Long before I arrived here, I've been a fan and student of Vancouver city-building.
It would take many posts to fully explain the generations of decisions, attitudes, approaches and tools that have led to the global attention now given to our planning and design successes. Vancouver isn't perfect, but I do believe that this city's story has much to teach. Given that, we do our best to accommodate a portion of the many international requests for tours, delegations, speakers, articles etc. routinely received to discuss Vancouver's planning approach.
There are, for those of you with an interest, some great books out there on the subject, from John Punter's The Vancouver Achievement, to Lance Berelowitz's Dream City: Vancouver and the Global Imagination, to the new, easy to read City Making in Paradise: Nine Decisions that Saved Vancouver by former Mayor and Provincial Premier Mike Harcourt and former Chief Regional Planner Ken Cameron.
But because we're not perfect, we also have much to learn from other world cities that are doing some things much better, or at least differently, than we are. We should continue to be both teachers and learners, and must view our successes and challenges with constructive candour.
Luckily we are also a "destination" of sorts for great urban thinkers that we can learn from, and have many wonderful facilitators of public urban dialogue here in the city (the best, arguably, being Simon Fraser University's downtown City Program, run by fellow planetizen blogger Gordon Price).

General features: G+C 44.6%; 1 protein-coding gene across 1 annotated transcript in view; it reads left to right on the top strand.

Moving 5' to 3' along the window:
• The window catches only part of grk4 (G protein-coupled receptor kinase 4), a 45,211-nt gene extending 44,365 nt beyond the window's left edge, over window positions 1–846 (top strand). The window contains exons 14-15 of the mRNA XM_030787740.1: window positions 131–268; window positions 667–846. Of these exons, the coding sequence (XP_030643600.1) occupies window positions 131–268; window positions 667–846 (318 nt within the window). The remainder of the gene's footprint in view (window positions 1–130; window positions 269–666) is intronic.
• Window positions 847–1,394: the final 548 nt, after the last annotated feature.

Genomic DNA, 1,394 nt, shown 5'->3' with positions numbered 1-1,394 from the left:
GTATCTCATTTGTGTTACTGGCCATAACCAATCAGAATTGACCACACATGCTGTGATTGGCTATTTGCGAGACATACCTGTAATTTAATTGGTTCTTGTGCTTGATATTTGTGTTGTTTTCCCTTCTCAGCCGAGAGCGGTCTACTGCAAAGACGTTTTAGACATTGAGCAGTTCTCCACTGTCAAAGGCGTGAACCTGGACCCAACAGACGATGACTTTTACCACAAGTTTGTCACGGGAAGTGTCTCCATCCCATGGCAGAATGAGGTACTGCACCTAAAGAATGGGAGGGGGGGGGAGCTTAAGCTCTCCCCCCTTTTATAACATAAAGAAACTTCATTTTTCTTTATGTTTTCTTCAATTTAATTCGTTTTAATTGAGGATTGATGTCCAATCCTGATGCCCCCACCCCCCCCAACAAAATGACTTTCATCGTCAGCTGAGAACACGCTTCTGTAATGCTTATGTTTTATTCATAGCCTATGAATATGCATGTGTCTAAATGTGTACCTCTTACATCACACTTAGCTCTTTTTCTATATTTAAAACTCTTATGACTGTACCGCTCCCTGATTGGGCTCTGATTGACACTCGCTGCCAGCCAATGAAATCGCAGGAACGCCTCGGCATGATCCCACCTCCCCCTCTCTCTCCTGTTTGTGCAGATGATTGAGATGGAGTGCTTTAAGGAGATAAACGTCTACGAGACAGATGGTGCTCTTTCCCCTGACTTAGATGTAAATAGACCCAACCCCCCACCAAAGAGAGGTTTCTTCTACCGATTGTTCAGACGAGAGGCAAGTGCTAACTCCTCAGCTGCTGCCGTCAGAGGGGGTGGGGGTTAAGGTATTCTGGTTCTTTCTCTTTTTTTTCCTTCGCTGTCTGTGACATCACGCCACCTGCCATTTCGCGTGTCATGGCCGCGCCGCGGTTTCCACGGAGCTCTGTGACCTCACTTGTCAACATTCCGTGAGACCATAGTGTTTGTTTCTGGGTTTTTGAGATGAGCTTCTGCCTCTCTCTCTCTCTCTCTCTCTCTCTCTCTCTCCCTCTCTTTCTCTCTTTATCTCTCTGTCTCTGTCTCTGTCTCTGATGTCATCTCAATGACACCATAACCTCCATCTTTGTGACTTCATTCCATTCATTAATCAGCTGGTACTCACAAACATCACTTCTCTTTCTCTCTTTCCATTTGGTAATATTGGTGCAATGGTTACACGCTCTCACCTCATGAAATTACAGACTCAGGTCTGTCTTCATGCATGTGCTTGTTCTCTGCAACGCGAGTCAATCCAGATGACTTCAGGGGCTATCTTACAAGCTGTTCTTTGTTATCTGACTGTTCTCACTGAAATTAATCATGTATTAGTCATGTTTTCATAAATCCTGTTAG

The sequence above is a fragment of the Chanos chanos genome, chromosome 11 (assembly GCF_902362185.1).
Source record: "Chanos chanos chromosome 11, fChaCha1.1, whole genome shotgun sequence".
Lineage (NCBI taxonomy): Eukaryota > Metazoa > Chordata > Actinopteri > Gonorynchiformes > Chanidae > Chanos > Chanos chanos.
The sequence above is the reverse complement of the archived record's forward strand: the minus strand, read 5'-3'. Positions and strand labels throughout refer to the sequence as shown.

We passionately jump on every opportunity to learn from the best urban thinkers who come to town, and the conversations tend to be public, not just "professional". Just in the past few weeks, we've had idea-shaking visits from Jan Gehl from Copenhagen, Douglas Farr from Chicago, the ubiquitous Andres Duany from Miami, Jim Kunstler from New York State, etc. etc., all with exceptional turnouts from the public, associated newspaper or radio stories, etc. This level of strong public understanding and discourse on city-building issues is absolutely critical as we move forward, as an engaged city, to find what is starting to be called locally a "next level of urban achievement."
Can Vancouver do this? Can we reach another level of urban achievement? With growing challenges around sustainability and climate change, general affordability, homelessness, urban competitiveness, etc, we will have to. It will involve learning from the best global thinking, while continuing to foster a robust local dialogue and education around city-building.